At Babywearing UK, we were saddened to hear of the death of a baby in a sling last Christmas. Incidents in slings and carriers are rare and we want to reassure parents about sling safety, and remind them how to check that their baby is safe in a sling or carrier.
We know that while babywearing is a well-established practice across the world, it went out of fashion when the usage of pushchairs and strollers became widespread, in the 1950s. In the last twenty years, the practice has grown in popularity again among UK parents, with one survey showing that 80% of expectant parents would use a sling or carrier with their baby and many lists of ‘top ten items to buy for your baby’ including a sling or carrier.
There are many ways that parents and babies can benefit from using a sling or carrier (or babywearing, as it has become known) including the practicalities of having hands free, and providing a calm environment for the baby. It’s advised that it can be safer for babies to sleep in a sling or carrier than in a room on their own for daytime naps. There’s an ISIS online factsheet for parents about this that parents can read with a referenced factsheet for health professionals too. Look at our tips on choosing the right sling or baby carrier.
Like any baby product, it is important that parents know how to use their sling or carrier safely. Ensuring that the carrier is in a good condition and that the parent knows how to use it correctly and in accordance with manufacturer’s instructions is essential, as is following the TICKS guidelines, created by the UK Sling Consortium, which advises following these tips to keep babies safe:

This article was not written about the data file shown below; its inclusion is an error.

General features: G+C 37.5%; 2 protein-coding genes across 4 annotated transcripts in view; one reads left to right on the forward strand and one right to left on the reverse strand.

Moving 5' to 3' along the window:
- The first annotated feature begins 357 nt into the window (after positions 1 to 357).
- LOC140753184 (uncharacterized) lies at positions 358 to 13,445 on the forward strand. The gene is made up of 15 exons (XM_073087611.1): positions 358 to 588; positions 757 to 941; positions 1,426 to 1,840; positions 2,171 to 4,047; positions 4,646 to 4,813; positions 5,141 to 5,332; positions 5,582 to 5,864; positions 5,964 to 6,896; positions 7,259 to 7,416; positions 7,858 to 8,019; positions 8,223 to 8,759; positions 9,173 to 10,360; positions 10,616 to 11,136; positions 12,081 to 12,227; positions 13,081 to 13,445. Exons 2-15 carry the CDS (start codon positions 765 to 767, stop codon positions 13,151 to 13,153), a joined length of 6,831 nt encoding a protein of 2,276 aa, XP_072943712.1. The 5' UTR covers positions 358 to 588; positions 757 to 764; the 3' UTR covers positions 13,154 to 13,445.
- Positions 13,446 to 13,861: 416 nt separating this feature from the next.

In view at all times
Close enough to kiss
Keep chin off their chest
The ideal position for young babies is usually an upright one – think of the sling substituting for the parent’s arms, holding the baby in a natural, comfortable position. Check the baby frequently, especially if they show signs of distress, suddenly stop crying, wriggle or move in an unusual way or make any unusual sounds. Feeding in a sling or carrier is something that should ideally only be considered once the parent is confident about breastfeeding and babywearing and the baby can support its own head, from about four months of age. A baby who is fed in a carrier should be either fed in an upright position or returned to an upright position after feeding.
There’s no substitute for face to face advice & in the UK there are hundreds of sling libraries, sling meets & babywearing consultants, all of whom can offer information, show a range of slings & carriers and help parents find the right one for them. Find them on the Babywearing UK Local page.